Jun. 17th, 2014 03:04 pm
kirisutogomen: (chow yun-fat)
[personal profile] kirisutogomen
The WoUtNW is quintessential.

These days it means something like "most typically representative of" or "perfect example of".

(Assuming you aren't talking about the Quintessential Media Player, which is a well-regarded highly-extensible media player, freeware but with a proprietary license, and no new releases in five years. We're not talking about that.)

For example, The Winding Stories Of A Quintessential American Spy (referring to Robert Ames, the CIA field operative turned analyst, kind of a Jack Ryan if you substitute the PLO for the Soviet Union. No relation to Aldritch Ames). Or Aberdeen offers quintessential Hong Kong experience (Aberdeen is a movie named for a neighborhood in Hong Kong rather than for the city in Scotland. The Chinese title for the movie is 香港仔 which literally translates as "little Hong Kong" but which refers to the neighborhood called "Aberdeen" in English. Incidentally, the name "Hong Kong" ("fragrant harbor") originally only applied to the fishing village that occupied what is now the Aberdeen neighborhood, but due to a misunderstanding has come to refer to the entire island. So in that sense one could claim that the headline should read "Hong Kong offers quintessential Hong Kong experience".).

OK, what's up with that word, though? "Quintessential" derives from "quintessence", and what's a quintessence? Well, it's clearly an essence, but why quint? Five?

Yes, five. "Quintessence" originally meant "the fifth element". The existence of quintessence as one of the fundamental components of the cosmos was promoted by Aristotle and his intellectual heirs, all the way through medieval European alchemy.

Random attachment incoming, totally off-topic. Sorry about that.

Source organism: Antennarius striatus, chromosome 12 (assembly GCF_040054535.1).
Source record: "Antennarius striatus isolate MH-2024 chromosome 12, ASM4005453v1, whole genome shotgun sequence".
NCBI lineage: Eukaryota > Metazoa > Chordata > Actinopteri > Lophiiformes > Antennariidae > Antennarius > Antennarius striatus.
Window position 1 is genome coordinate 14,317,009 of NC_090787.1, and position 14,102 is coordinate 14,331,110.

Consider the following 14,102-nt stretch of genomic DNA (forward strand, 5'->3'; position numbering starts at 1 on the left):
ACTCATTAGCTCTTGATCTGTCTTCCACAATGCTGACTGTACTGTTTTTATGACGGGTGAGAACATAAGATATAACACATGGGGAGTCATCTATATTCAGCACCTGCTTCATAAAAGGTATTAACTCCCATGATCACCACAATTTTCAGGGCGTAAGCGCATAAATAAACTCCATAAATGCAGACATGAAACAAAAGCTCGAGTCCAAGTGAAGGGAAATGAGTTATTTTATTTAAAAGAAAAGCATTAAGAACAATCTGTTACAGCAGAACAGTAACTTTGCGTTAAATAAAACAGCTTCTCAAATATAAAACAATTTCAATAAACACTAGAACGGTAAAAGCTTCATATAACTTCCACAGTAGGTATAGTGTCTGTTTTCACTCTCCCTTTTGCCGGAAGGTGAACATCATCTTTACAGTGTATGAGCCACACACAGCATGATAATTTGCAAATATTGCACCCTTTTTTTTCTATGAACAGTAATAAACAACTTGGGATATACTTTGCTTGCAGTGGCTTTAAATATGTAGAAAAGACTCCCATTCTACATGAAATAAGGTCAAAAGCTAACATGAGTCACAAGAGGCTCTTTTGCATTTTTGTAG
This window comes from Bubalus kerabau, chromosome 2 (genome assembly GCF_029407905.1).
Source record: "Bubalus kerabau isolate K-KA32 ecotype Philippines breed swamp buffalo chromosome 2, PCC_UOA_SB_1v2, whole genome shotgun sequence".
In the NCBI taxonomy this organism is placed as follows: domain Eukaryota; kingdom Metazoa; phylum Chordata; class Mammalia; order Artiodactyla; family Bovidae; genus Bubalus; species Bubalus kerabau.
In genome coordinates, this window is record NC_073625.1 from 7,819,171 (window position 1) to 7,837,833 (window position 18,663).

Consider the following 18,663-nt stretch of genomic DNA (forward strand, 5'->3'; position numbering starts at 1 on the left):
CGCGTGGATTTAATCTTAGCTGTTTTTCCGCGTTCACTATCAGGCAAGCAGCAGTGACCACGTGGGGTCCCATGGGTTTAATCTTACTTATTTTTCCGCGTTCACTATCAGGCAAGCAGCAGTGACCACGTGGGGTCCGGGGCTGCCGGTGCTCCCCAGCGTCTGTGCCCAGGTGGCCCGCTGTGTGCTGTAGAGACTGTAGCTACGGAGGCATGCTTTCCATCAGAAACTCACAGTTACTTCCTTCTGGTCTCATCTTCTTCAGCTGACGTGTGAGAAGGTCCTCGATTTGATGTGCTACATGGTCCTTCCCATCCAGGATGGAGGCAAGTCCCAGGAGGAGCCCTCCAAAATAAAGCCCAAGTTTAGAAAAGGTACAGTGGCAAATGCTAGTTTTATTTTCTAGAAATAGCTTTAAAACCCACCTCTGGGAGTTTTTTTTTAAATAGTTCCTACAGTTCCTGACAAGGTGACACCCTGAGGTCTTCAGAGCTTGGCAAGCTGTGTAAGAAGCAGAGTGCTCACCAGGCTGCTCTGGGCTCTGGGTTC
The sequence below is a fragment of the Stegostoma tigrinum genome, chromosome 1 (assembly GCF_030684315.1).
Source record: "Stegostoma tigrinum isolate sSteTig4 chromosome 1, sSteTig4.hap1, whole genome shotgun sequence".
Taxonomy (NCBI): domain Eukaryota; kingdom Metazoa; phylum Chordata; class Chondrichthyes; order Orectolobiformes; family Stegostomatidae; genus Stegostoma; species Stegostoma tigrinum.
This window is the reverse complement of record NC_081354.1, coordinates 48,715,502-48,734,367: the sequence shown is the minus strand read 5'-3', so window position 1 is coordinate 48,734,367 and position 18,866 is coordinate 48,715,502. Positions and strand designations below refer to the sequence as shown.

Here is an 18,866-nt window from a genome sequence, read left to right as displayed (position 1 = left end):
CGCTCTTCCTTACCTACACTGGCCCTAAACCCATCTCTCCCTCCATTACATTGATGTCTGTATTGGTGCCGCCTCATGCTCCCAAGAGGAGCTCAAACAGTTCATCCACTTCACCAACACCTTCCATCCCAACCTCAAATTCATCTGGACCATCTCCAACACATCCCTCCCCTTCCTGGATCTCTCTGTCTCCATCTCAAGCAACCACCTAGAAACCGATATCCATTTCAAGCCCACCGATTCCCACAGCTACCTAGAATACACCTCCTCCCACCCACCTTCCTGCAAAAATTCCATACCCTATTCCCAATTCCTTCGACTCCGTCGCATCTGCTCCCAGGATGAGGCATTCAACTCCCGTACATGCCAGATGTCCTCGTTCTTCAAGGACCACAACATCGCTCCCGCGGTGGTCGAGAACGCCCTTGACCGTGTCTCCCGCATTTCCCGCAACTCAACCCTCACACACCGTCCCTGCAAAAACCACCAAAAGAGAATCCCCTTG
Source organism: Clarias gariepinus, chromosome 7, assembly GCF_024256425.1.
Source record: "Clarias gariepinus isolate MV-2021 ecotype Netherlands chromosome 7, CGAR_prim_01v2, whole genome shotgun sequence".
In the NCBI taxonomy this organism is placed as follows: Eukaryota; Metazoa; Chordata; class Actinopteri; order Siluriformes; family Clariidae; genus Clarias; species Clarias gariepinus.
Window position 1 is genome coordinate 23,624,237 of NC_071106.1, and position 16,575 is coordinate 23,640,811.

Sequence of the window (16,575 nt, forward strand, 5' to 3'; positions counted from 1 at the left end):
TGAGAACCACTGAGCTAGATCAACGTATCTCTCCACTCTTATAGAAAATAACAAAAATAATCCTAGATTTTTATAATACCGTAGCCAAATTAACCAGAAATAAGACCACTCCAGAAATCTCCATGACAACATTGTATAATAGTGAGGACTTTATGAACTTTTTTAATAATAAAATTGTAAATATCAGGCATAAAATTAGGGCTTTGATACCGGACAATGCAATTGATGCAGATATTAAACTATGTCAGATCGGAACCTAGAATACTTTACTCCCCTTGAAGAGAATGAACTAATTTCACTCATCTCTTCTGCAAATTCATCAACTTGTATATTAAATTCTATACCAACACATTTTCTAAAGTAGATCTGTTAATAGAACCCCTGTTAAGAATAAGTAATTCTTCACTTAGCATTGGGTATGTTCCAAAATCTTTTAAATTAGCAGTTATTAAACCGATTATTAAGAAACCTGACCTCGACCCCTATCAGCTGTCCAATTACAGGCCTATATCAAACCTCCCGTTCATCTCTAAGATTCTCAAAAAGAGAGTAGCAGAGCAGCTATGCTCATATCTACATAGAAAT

The four classical elements in ancient Greek thought were air, fire, earth, and water; Aristotelian physics held that all things within the terrestrial sphere derived their fundamental physical properties from the properties of their underlying makeup. These terrestrial elements obeyed certain laws, such as the tendency to move in straight lines or the tendency for lighter things to move up while heavier things move down.

However, it was painfully obvious that the Sun, Moon, planets, and stars did not respect these laws; they move in circles, they don't fall down, etc. So they must be obeying a different set of laws, and as such are considered to have the qualities of a different element than the four with which we are more familiar. Aristotle called this fifth element æther, but medieval alchemists called it quintessence.

....and it turns out that I already did "quintessential" as the WoUtNW last year. Oops. I'm definitely going to remember to cross it off the list this time. In fact, why don't I go do that right now?
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